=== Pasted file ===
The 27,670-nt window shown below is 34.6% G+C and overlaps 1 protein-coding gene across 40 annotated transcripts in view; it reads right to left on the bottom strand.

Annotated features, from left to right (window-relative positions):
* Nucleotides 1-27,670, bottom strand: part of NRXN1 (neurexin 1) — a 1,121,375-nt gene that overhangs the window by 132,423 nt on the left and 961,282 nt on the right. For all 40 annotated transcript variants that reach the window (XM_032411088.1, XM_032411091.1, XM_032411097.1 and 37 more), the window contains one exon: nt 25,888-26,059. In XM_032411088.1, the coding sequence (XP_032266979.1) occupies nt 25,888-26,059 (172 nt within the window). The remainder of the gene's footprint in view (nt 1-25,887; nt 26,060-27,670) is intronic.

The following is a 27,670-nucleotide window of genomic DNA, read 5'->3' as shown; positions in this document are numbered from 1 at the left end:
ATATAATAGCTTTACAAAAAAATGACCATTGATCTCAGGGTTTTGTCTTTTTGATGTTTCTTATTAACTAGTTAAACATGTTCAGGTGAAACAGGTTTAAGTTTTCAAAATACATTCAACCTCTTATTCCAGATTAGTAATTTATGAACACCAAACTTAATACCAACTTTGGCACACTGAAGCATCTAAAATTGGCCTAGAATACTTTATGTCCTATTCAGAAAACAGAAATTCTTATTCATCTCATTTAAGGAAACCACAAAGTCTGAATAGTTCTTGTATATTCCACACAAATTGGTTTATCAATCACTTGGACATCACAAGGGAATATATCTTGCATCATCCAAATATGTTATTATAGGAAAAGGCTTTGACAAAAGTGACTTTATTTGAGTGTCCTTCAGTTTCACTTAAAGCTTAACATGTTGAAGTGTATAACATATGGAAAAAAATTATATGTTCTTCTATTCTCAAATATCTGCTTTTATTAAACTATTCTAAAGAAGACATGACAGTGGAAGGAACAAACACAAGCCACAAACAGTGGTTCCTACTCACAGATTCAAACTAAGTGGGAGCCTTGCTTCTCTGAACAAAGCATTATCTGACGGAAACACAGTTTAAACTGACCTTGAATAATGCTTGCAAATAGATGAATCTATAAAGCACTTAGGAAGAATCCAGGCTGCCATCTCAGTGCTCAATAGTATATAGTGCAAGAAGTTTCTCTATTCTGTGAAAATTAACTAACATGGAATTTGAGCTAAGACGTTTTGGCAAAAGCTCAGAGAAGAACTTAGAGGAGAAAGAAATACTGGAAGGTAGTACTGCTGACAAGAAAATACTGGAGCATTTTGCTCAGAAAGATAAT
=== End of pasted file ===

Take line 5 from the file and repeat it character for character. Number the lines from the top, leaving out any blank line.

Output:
ATATAATAGCTTTACAAAAAAATGACCATTGATCTCAGGGTTTTGTCTTTTTGATGTTTCTTATTAACTAGTTAAACATGTTCAGGTGAAACAGGTTTAAGTTTTCAAAATACATTCAACCTCTTATTCCAGATTAGTAATTTATGAACACCAAACTTAATACCAACTTTGGCACACTGAAGCATCTAAAATTGGCCTAGAATACTTTATGTCCTATTCAGAAAACAGAAATTCTTATTCATCTCATTTAAGGAAACCACAAAGTCTGAATAGTTCTTGTATATTCCACACAAATTGGTTTATCAATCACTTGGACATCACAAGGGAATATATCTTGCATCATCCAAATATGTTATTATAGGAAAAGGCTTTGACAAAAGTGACTTTATTTGAGTGTCCTTCAGTTTCACTTAAAGCTTAACATGTTGAAGTGTATAACATATGGAAAAAAATTATATGTTCTTCTATTCTCAAATATCTGCTTTTATTAAACTATTCTAAAGAAGACATGACAGTGGAAGGAACAAACACAAGCCACAAACAGTGGTTCCTACTCACAGATTCAAACTAAGTGGGAGCCTTGCTTCTCTGAACAAAGCATTATCTGACGGAAACACAGTTTAAACTGACCTTGAATAATGCTTGCAAATAGATGAATCTATAAAGCACTTAGGAAGAATCCAGGCTGCCATCTCAGTGCTCAATAGTATATAGTGCAAGAAGTTTCTCTATTCTGTGAAAATTAACTAACATGGAATTTGAGCTAAGACGTTTTGGCAAAAGCTCAGAGAAGAACTTAGAGGAGAAAGAAATACTGGAAGGTAGTACTGCTGACAAGAAAATACTGGAGCATTTTGCTCAGAAAGATAAT